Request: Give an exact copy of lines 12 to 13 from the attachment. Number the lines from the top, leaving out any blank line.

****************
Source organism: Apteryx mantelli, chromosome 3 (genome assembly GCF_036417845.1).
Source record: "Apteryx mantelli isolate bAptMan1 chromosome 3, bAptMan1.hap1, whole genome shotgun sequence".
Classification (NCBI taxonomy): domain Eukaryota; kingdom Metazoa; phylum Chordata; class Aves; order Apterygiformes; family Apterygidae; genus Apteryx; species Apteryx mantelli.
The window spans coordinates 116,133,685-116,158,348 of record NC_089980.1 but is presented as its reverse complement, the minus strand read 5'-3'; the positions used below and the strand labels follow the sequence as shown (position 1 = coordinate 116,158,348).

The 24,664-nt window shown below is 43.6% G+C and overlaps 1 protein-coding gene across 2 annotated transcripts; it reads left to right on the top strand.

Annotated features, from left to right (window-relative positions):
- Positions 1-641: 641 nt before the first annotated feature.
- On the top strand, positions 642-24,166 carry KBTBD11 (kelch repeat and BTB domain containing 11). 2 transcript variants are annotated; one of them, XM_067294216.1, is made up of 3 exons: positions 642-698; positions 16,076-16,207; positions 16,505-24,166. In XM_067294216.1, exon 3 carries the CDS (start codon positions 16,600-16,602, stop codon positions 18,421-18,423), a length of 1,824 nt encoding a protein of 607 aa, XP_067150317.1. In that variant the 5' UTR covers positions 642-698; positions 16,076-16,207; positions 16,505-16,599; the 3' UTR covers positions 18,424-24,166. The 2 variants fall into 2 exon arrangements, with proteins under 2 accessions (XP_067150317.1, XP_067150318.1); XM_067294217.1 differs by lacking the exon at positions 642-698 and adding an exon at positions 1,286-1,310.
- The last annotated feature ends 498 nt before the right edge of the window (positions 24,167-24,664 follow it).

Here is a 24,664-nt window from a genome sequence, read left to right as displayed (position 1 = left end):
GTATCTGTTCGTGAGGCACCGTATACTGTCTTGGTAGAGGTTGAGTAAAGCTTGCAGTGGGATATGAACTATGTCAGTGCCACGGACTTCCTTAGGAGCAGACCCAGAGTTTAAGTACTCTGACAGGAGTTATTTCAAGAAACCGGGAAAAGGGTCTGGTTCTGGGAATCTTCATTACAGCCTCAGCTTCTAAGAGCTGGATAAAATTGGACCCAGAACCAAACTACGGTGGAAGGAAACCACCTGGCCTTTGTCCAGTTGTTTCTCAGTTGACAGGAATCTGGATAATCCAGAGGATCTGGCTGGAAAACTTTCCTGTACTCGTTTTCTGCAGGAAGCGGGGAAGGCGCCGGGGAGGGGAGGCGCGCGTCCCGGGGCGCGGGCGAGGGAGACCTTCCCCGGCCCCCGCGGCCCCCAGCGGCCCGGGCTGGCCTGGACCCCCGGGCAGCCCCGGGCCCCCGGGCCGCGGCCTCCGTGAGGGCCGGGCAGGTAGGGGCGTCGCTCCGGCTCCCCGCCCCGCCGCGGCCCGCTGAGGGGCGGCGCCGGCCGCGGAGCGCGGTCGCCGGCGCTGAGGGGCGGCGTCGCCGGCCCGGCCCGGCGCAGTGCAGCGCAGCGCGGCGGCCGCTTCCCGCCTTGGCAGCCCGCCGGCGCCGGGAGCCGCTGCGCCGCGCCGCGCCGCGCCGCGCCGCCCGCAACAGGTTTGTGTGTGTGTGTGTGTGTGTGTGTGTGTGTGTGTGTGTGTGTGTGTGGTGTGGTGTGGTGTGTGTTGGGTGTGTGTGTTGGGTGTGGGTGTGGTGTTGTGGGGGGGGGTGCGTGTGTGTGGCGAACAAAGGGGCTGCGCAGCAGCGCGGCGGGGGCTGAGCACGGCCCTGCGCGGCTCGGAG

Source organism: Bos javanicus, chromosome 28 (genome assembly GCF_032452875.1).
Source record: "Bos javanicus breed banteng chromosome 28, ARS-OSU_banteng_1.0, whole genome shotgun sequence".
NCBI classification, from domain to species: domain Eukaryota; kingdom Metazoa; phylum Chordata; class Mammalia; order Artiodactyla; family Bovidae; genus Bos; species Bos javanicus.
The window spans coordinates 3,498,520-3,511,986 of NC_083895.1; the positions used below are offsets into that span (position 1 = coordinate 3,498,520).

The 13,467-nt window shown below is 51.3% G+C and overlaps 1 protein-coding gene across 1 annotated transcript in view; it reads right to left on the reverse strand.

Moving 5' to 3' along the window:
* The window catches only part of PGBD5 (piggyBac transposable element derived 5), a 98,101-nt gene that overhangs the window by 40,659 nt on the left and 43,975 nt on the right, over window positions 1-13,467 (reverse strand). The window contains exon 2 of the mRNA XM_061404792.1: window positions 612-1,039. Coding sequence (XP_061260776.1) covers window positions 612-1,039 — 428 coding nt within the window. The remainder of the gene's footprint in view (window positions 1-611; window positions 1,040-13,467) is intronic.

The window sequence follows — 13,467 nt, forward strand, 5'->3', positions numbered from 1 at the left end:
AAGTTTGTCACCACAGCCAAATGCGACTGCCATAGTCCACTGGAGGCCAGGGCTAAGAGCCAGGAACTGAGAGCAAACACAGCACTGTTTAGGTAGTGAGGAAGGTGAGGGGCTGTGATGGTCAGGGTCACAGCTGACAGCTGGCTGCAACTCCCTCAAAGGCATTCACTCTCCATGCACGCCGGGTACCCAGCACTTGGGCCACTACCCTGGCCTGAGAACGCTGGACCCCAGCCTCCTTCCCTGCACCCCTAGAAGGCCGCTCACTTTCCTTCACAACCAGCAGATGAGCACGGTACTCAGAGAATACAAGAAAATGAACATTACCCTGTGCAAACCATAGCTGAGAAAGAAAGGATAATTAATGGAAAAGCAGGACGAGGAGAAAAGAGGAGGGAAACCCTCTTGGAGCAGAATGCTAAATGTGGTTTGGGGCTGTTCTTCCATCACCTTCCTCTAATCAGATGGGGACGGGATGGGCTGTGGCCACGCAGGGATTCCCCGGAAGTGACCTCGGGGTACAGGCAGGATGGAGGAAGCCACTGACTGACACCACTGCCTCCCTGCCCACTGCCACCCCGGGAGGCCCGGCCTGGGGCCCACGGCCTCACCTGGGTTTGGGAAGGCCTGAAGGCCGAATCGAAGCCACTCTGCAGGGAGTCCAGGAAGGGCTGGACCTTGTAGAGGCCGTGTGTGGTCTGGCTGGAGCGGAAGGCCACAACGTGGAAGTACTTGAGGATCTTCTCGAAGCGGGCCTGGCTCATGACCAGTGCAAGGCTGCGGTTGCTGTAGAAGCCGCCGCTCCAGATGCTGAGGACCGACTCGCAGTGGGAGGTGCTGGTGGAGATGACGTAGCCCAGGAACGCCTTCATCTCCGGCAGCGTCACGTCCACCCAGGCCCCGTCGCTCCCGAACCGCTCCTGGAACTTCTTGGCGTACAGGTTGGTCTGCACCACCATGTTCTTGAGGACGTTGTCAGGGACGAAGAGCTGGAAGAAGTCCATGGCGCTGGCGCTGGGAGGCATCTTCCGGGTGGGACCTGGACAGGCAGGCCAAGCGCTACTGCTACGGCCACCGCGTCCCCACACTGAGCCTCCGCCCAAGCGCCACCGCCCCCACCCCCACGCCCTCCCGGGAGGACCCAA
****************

Source organism: Bos javanicus, chromosome 28 (genome assembly GCF_032452875.1).
Source record: "Bos javanicus breed banteng chromosome 28, ARS-OSU_banteng_1.0, whole genome shotgun sequence".